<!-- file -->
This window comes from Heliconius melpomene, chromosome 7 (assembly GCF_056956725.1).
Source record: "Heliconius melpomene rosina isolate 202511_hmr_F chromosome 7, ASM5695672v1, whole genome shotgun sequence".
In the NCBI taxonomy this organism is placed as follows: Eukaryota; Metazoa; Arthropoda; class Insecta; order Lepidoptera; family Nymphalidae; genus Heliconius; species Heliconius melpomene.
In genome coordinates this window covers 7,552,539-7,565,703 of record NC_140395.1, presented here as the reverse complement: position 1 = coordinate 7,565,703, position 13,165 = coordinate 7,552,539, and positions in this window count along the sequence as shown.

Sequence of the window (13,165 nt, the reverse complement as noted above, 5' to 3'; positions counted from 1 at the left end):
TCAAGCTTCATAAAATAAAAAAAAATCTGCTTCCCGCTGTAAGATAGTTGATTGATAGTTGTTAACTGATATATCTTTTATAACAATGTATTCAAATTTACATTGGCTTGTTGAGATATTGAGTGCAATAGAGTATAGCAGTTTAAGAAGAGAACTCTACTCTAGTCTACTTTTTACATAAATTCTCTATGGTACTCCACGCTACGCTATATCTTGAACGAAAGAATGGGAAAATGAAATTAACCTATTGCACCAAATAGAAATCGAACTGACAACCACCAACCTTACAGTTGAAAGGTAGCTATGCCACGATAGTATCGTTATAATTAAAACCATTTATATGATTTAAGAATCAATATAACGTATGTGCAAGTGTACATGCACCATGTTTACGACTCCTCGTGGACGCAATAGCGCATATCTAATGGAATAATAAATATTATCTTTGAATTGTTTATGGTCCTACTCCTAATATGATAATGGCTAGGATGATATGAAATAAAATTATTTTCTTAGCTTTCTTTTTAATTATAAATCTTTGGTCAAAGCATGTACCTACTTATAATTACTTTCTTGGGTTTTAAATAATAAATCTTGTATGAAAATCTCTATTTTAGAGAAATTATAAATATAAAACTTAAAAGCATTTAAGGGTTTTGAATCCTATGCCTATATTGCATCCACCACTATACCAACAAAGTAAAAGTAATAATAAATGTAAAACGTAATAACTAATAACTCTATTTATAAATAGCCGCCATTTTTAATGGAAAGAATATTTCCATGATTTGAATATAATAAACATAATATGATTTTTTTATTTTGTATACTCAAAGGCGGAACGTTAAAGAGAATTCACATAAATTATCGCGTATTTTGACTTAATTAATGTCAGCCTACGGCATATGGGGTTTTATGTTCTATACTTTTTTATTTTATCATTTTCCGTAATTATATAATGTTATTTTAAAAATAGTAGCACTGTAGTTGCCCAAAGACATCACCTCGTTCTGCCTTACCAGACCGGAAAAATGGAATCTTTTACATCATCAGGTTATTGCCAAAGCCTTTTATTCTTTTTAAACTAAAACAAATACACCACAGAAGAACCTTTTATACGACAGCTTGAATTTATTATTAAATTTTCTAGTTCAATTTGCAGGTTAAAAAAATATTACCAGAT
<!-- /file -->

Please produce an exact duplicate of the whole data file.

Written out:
This window comes from Heliconius melpomene, chromosome 7 (assembly GCF_056956725.1).
Source record: "Heliconius melpomene rosina isolate 202511_hmr_F chromosome 7, ASM5695672v1, whole genome shotgun sequence".
In the NCBI taxonomy this organism is placed as follows: Eukaryota; Metazoa; Arthropoda; class Insecta; order Lepidoptera; family Nymphalidae; genus Heliconius; species Heliconius melpomene.
In genome coordinates this window covers 7,552,539-7,565,703 of record NC_140395.1, presented here as the reverse complement: position 1 = coordinate 7,565,703, position 13,165 = coordinate 7,552,539, and positions in this window count along the sequence as shown.

Sequence of the window (13,165 nt, the reverse complement as noted above, 5' to 3'; positions counted from 1 at the left end):
TCAAGCTTCATAAAATAAAAAAAAATCTGCTTCCCGCTGTAAGATAGTTGATTGATAGTTGTTAACTGATATATCTTTTATAACAATGTATTCAAATTTACATTGGCTTGTTGAGATATTGAGTGCAATAGAGTATAGCAGTTTAAGAAGAGAACTCTACTCTAGTCTACTTTTTACATAAATTCTCTATGGTACTCCACGCTACGCTATATCTTGAACGAAAGAATGGGAAAATGAAATTAACCTATTGCACCAAATAGAAATCGAACTGACAACCACCAACCTTACAGTTGAAAGGTAGCTATGCCACGATAGTATCGTTATAATTAAAACCATTTATATGATTTAAGAATCAATATAACGTATGTGCAAGTGTACATGCACCATGTTTACGACTCCTCGTGGACGCAATAGCGCATATCTAATGGAATAATAAATATTATCTTTGAATTGTTTATGGTCCTACTCCTAATATGATAATGGCTAGGATGATATGAAATAAAATTATTTTCTTAGCTTTCTTTTTAATTATAAATCTTTGGTCAAAGCATGTACCTACTTATAATTACTTTCTTGGGTTTTAAATAATAAATCTTGTATGAAAATCTCTATTTTAGAGAAATTATAAATATAAAACTTAAAAGCATTTAAGGGTTTTGAATCCTATGCCTATATTGCATCCACCACTATACCAACAAAGTAAAAGTAATAATAAATGTAAAACGTAATAACTAATAACTCTATTTATAAATAGCCGCCATTTTTAATGGAAAGAATATTTCCATGATTTGAATATAATAAACATAATATGATTTTTTTATTTTGTATACTCAAAGGCGGAACGTTAAAGAGAATTCACATAAATTATCGCGTATTTTGACTTAATTAATGTCAGCCTACGGCATATGGGGTTTTATGTTCTATACTTTTTTATTTTATCATTTTCCGTAATTATATAATGTTATTTTAAAAATAGTAGCACTGTAGTTGCCCAAAGACATCACCTCGTTCTGCCTTACCAGACCGGAAAAATGGAATCTTTTACATCATCAGGTTATTGCCAAAGCCTTTTATTCTTTTTAAACTAAAACAAATACACCACAGAAGAACCTTTTATACGACAGCTTGAATTTATTATTAAATTTTCTAGTTCAATTTGCAGGTTAAAAAAATATTACCAGAT